To Kill a Mockingbird: Man's Inhumanity to Man

1666 words 7 pages
A central theme in To Kill a Mockingbird, is man`s inhumanity to man. Many types of inhumanity – whether intentional or not – can be seen throughout this novel. Scout and Jem Finch as well as Dill treat Boo Radley with a level of inhumanity; however, their intentions are not cruel, merely childish and playful – as they are. However some examples of inhumanity found in the novel are not as innocent. An evident struggle that continues throughout the book, is the inhumanity black people suffer at the hands of white people; as well as men`s towering empowerment over women, which is often shown in violence and other cruelty. It is evident in the novel, that racism of all kinds affects the everyday lives of many people. Though this may be a …show more content…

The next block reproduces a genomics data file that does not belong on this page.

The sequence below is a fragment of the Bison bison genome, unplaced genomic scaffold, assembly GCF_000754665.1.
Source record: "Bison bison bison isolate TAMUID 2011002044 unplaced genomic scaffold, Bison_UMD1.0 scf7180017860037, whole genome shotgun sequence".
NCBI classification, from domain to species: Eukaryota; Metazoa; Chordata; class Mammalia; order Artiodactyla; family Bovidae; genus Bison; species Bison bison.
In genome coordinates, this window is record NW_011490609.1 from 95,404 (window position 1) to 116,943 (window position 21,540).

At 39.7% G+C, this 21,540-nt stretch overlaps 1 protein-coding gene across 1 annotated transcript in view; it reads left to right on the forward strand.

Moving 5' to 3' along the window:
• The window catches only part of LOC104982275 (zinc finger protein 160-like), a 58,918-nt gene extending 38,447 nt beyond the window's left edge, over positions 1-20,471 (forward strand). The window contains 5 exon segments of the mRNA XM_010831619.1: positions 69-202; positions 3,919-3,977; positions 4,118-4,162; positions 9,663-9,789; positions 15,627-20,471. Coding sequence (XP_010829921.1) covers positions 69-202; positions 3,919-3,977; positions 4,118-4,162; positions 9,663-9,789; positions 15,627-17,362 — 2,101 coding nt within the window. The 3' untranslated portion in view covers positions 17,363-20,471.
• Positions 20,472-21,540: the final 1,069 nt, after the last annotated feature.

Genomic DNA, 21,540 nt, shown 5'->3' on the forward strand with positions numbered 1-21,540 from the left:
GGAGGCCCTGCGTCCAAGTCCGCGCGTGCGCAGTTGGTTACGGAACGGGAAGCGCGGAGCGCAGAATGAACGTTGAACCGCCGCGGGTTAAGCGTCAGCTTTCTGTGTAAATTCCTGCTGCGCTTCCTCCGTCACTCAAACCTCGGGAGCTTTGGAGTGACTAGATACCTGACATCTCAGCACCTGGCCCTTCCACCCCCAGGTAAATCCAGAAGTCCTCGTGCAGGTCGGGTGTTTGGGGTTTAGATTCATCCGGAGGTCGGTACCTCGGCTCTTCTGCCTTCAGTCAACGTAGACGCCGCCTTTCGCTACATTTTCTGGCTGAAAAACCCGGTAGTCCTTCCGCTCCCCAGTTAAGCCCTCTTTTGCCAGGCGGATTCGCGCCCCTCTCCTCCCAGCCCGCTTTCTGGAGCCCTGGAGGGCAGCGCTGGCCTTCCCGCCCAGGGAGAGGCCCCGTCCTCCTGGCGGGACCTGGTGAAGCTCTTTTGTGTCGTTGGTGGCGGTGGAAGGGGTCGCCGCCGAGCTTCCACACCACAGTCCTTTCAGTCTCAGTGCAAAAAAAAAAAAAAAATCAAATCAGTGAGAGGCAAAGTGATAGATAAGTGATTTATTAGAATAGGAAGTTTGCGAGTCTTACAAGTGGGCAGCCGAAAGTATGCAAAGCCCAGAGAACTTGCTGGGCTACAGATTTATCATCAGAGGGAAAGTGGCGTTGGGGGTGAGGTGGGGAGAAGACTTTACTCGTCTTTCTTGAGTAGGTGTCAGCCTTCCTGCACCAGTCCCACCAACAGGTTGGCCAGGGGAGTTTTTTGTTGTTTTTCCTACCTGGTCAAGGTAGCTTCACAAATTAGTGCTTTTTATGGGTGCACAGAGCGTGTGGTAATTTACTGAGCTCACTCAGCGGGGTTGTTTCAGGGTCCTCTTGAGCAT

How would we like it if Atticus barged in on us without knocking, when we were in our rooms at night? We were, in effect, doing the same thing to Mr. Radley. What Mr. Radley did might seem peculiar to us, but it did not seem peculiar to him. Furthermore, had it never occurred to us the civil way to communicate with another being was by the front door instead of a side window? Lastly, we were to stay away from that house until we were invited there, we were not to play an asinine game he had seen us playing or make fun of anybody on this street or in this town...”. The inhumanity that results from racist attitudes in the story of To Kill a Mockingbird is not only found in fictional writing. Racism is an issue which much of the world’s population is subject to. “To Kill a Mockingbird’s Maycomb county could be considered a [small representation] of American class as a whole” (To Kill a Mockingbird: The Class System in Maycomb County). Before the trial of Tom Robinson; Scout, Jem and Dill did not had the chance to experience the full extent of the hatred and lack of justice that was present when such formal racism was revealed. When in the courtroom, Dill becomes upset about the way Tom was being treated. He left the courtroom in tears. Once outside he meets Mr. Rudolf who shares Dill’s views of racism and says: “...Cry about the simple hell people give other people – without even thinking. Cry about the hell which people